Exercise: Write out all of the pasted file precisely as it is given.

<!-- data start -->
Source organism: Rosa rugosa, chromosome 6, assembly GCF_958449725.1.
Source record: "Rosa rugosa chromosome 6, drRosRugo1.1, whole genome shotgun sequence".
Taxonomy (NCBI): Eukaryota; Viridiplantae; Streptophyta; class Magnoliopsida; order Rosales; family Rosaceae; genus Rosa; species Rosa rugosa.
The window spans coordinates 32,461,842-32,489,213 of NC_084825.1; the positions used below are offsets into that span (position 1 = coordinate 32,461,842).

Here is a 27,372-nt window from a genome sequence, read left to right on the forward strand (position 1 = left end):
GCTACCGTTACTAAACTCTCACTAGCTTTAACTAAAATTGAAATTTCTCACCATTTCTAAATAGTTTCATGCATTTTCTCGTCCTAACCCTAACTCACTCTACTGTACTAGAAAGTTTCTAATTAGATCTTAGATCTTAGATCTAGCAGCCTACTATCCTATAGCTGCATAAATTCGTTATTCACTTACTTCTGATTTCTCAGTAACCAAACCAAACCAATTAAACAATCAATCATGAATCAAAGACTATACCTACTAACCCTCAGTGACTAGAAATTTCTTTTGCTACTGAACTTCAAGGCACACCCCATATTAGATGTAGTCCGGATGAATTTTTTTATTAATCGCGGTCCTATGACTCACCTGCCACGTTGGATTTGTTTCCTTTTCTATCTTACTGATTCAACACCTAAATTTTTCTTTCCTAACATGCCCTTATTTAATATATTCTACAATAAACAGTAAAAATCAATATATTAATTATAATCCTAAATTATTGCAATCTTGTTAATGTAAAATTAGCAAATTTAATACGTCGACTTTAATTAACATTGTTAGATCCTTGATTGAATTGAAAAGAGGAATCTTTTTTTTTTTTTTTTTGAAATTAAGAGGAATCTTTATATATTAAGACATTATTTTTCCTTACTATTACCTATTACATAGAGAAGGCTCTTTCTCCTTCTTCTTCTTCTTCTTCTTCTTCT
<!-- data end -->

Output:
Source organism: Rosa rugosa, chromosome 6, assembly GCF_958449725.1.
Source record: "Rosa rugosa chromosome 6, drRosRugo1.1, whole genome shotgun sequence".
Taxonomy (NCBI): Eukaryota; Viridiplantae; Streptophyta; class Magnoliopsida; order Rosales; family Rosaceae; genus Rosa; species Rosa rugosa.
The window spans coordinates 32,461,842-32,489,213 of NC_084825.1; the positions used below are offsets into that span (position 1 = coordinate 32,461,842).

Here is a 27,372-nt window from a genome sequence, read left to right on the forward strand (position 1 = left end):
GCTACCGTTACTAAACTCTCACTAGCTTTAACTAAAATTGAAATTTCTCACCATTTCTAAATAGTTTCATGCATTTTCTCGTCCTAACCCTAACTCACTCTACTGTACTAGAAAGTTTCTAATTAGATCTTAGATCTTAGATCTAGCAGCCTACTATCCTATAGCTGCATAAATTCGTTATTCACTTACTTCTGATTTCTCAGTAACCAAACCAAACCAATTAAACAATCAATCATGAATCAAAGACTATACCTACTAACCCTCAGTGACTAGAAATTTCTTTTGCTACTGAACTTCAAGGCACACCCCATATTAGATGTAGTCCGGATGAATTTTTTTATTAATCGCGGTCCTATGACTCACCTGCCACGTTGGATTTGTTTCCTTTTCTATCTTACTGATTCAACACCTAAATTTTTCTTTCCTAACATGCCCTTATTTAATATATTCTACAATAAACAGTAAAAATCAATATATTAATTATAATCCTAAATTATTGCAATCTTGTTAATGTAAAATTAGCAAATTTAATACGTCGACTTTAATTAACATTGTTAGATCCTTGATTGAATTGAAAAGAGGAATCTTTTTTTTTTTTTTTTTGAAATTAAGAGGAATCTTTATATATTAAGACATTATTTTTCCTTACTATTACCTATTACATAGAGAAGGCTCTTTCTCCTTCTTCTTCTTCTTCTTCTTCTTCT